One breathtaking colour combination I wouldn’t be without is purple and orange. One of my favourites is the delicate bell flowers of Cerinthe major ‘Purpurascens’ contrasted with Calendula officinalis nana ‘Citrus Cocktail’ or Californian Poppy ‘Sun Shades’. These flowers last for months and self-seed in my garden, but are easy to remove in areas required for other plants.

Blues and whites create a cool, sophisticated combination. I particularly like the lofty umbels of Ammi majus or Orlaya grandiflora underplanted with Nigella ‘Blue starry skies’ or the diminutive cornflower ‘Dwarf Blue Midget’.

I also love velvety chocolate-purples and deep reds set against white. Try planting the opposing shades of Scabious ‘Ebony and Ivory’ or a contrasting display of sweet peas like ‘Night and Day’.

Best annual flowers for containers

Calendula ‘Snow Princess’ from Thompson & Morgan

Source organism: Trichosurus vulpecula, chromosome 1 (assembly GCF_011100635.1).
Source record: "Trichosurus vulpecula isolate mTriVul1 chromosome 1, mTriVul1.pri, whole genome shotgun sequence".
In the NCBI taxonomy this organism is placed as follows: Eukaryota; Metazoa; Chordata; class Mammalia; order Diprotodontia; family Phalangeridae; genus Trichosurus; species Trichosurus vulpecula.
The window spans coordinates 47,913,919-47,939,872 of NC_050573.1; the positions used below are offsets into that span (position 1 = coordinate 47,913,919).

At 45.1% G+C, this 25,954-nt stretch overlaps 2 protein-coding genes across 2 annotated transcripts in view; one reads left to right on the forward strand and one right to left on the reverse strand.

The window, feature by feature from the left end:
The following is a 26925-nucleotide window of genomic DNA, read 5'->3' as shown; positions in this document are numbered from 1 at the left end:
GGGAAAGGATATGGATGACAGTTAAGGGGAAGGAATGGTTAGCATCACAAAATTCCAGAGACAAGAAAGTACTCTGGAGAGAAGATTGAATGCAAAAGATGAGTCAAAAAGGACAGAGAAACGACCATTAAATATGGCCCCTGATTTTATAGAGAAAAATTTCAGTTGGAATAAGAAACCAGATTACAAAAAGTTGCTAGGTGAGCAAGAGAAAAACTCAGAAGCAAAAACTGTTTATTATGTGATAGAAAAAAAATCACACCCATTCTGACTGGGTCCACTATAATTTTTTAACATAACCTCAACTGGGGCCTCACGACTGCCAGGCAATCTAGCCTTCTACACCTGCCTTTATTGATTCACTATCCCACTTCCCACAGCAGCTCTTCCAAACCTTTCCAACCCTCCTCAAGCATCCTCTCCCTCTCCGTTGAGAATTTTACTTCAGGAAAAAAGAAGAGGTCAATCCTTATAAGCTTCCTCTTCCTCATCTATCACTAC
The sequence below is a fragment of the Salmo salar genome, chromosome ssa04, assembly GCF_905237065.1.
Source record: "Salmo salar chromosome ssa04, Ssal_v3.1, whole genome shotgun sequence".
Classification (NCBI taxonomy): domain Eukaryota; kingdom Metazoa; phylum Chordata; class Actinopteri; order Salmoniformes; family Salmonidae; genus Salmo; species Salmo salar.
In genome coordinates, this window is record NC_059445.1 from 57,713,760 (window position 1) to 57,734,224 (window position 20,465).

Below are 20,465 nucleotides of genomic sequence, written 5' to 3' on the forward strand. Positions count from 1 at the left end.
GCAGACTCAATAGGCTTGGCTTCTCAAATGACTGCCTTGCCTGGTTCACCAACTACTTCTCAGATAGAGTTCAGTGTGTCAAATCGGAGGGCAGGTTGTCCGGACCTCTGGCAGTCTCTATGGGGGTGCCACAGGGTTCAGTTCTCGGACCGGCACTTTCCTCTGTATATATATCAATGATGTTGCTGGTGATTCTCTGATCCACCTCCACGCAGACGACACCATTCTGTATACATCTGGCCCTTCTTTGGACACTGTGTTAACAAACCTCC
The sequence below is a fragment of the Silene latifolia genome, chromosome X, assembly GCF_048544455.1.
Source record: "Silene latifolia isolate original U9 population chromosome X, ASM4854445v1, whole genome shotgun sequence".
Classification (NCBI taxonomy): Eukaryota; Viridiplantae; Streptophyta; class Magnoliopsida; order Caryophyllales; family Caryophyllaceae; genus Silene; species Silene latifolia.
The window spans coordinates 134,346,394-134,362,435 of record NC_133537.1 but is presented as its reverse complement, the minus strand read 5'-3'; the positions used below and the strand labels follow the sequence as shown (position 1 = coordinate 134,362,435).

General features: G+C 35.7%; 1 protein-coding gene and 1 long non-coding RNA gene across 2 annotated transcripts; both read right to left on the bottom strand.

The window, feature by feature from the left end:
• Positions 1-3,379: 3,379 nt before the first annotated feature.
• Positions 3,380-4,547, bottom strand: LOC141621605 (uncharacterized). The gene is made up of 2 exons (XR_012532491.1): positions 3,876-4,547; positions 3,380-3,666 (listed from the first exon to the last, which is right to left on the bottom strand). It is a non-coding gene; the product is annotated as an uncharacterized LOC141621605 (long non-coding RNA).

Calendula ‘Snow Princess’ is ideal for containers
Image source: dogwooddays

One year I was given a packet of Coreopsis x hybrida ‘Incredible’ which I sowed in a spare container. The result was a blaze of colour throughout the summer – I’d definitely recommend these easy-to-grow, eye-catching flowers.

Other container successes include calendula, which I also grow in the vegetable garden.

My favourites are Calendula ‘Snow Princess’ which lasted through the winter this year, and my desert island flower, Calendula ‘Sherbet Fizz’ whose faded bronze petals I first met in Nick Bailey’s Winton Beauty of Mathematics Garden at Chelsea in 2016 – it was love at first sight!

Edible delights

collection of sunflowers in a garden

Nic’s children like growing sunflowers
Image: im pany

Annuals offer quick rewards for children, both in terms of their prolific flowers and the edible qualities of many blooms. My kids like growing nasturtiums to eat their peppery leaves, petals and (later in the season) their pickled seedpods – a favourite pizza topping in our house.

They also grow sunflowers, especially the dwarf varieties and sunflower ‘Velvet Queen’ with its large, maroon-coloured heads. If you want to grow a range of different sunflowers, try sowing seeds from the T&M sunflower collection which includes ‘Harlequin’, ‘Italian White’ and ‘Velvet Queen’.

What’s your favourite annual flower? Leave us a comment and remember to tag us on your photos this summer.